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Is Fulham’s financial might really the problem?

In the wake of Fulham’s fine start to the season, the relative strength of the Craven Cottage squad and the club’s financial might has been subject of much comment in the media and on one particular podcast. The situation is more complex that the suggestion that the Whites have spent twice as much as anyone else in the division, so I thought it was worth examining in detail. The amount of money splashing around in this transfer window has been reduced following the impact of the coronavirus pandemic, so a fuller analysis needs to take a longer view.

In my previous article, I discussed the spending of a number of clubs such as Aston Villa, Middlesbrough and Wolverhampton Wanderers. Looking back through the years from when the Whites first competed back in the Championship in 2014/2015 until now, I’ve compiled a list of the most expensive Championship signings as well as looking at the major club spending and who has made the biggest loss.

The record signing in the Championship is currently the Portuguese midfielder Ruben Neves, who moved to Molineux for £16m and enjoyed a remarkable campaign as Wolves stormed to the title and was nominated as the EFL player of the year and young player of the year. A list of the other nine most expensive transfers in the division over this period – using the data compiled by Transfermarkt – makes for instructive reading:

1st. Ruben Neves, £16 million to Wolverhampton Wanderers

2nd. Britt Assombalonga £15 million to Middlesbrough.

3rd. Joaõ Carvalho £13.5 million to Nottingham Forest.

4th. Hélder Costa £13.5 million to Wolverhampton Wanderers.

5th. Ross McCormack £12 million to Aston Villa

6th. Harry Wilson, £12 million to Fulham (although this has been widely reported as being an initial loan from Liverpool).

7th. Benik Afobe £12 million to Stoke City.

8th. Jonathan Kodjia £11 million to Aston Villa

9th. Isaac Mbenza £11 million to Huddersfield.

10th. Andre Gray £11 million to Burnley.

I have now looked at the transfer income received and spent by each Championship club season-by-season since 2014/15 to look at who really have been the big spenders.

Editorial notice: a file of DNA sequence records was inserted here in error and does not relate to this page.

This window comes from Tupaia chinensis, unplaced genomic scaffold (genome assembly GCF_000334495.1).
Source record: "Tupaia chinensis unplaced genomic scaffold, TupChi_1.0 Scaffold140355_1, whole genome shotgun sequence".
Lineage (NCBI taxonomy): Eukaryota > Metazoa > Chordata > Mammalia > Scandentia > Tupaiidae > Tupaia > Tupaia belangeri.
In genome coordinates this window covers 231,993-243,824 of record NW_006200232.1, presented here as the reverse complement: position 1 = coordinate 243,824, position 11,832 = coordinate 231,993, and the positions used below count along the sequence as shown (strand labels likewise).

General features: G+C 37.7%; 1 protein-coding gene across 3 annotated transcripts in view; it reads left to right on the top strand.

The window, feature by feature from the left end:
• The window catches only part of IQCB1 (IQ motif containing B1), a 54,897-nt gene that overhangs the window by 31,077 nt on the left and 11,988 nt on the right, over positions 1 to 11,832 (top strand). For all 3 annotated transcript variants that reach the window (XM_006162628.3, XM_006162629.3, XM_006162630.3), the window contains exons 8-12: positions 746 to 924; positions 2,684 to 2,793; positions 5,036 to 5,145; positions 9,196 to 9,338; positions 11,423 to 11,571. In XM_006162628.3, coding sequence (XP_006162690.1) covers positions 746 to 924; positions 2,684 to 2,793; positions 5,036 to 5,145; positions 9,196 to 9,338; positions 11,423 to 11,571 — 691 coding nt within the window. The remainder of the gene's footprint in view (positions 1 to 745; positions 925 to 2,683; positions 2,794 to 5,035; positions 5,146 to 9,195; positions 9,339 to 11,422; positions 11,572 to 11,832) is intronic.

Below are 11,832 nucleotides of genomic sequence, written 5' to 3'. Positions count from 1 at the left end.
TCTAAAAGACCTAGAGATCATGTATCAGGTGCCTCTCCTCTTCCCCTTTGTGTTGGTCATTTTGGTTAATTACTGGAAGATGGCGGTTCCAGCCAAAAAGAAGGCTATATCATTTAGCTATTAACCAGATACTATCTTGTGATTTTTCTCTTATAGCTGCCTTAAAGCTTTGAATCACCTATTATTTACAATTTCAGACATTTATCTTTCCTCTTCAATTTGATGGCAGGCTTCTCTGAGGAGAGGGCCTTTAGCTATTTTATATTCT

In 2014/15;

Fulham spent: £15.69M, income: £16.11M – profit £420k.

Middlesbrough spent: £10M, income: £5.53M. – loss £4.47M.

Norwich spent: £18.32M, income: £17.44M. – loss 876K. 

Watford spent: £8.10M, income: £0.495K. – loss £7.61M.

QPR spent: £12.74M, income: £16.57M. +£3.8M in profit.

2015/16 season;

Burnley spent: £23.13M, income: £16.63M. -£4.5M in loss.

QPR spent: £15.67M, income: £10.62M. -£5.05M in loss.

Middlesbrough spent: £30.06M, income: £6.39M. -£23.67M in loss.

Derby spent: £30.65M, income: £0. -£30.65M in loss.

Sheffield Wednesday spent: £13.91M, income: £1.22M. -£12.69M in loss.

Fulham spent: £7.80M, income: £8.57M. +770k in profit.

Brighton spent: £12.12M, income: £0. – £12.12M in loss.

2016/17 season;

Newcastle spent: £57.83M, income: £90.79M. +32.96M in profit.

Norwich spent: £23.81M, income: £33.03M. +£9.23m in profit. 

Aston Villa spent: £76.95m, income: £41.22M. -£35.73M loss.

Derby spent: £15.54m, income: £14.63m. -905k loss.

Sheffield Wednesday spent: £9.81m, income: £0. -£9.81m loss.

Birmingham spent: £9.08m, income: 180K. -£8.90m loss.

Wolves spent: £32.49m, income: £2.69m. -£29.80m loss.

Fulham spent £23.00m, income: £21.40m. -£1.59m loss.


Hull City spent: £17.86m, income: £40.65m. +22.79m in profit.

Middlesbrough spent: £50.09m, income: £48.87m. -£1.22m loss.

Reading spent: £12.69m, income: £1.86m. -£10.83m loss.

Sheffield Wednesday spent: £13.68m, income: £0m. -£13.68 loss.

Fulham spent: £18.15m, income: £16.38m. -£1.77m loss. 

Leeds United spent: £25.59m, income: £15.75m. -£9.84m loss.

Cardiff City spent: £11.40m, income: £2.39m. -£9.02m loss.

Wolves spent: £22.15m, income: £5.69m. -£16.46m loss.

Bristol City spent: £12.09m, income: £2.97m. -£9.12m loss.

Birmingham spent: £15.89m, income: £4.23m. -£11.66m loss.

2018/19 season

Stoke City spent: £56.61m, income: £27.14m. -£29.48m loss.

Aston Villa spent: £17.19m, income: £14.54m. -£2.66m loss.

Middlesbrough spent: £19.35m, income: £43.28m. +£23.93m in profit.

Nottingham Forest spent £24.69m, income: £1.08m. -£23.60m loss.


Cardiff City spent: £16.21m, income: 17.82m. +£1.61m in profit.

Fulham spent: £33.30m, income £25.65. -£7.65m loss.

West Brom spent: £19.35m, income: £33.54m. +£33.54m in profit.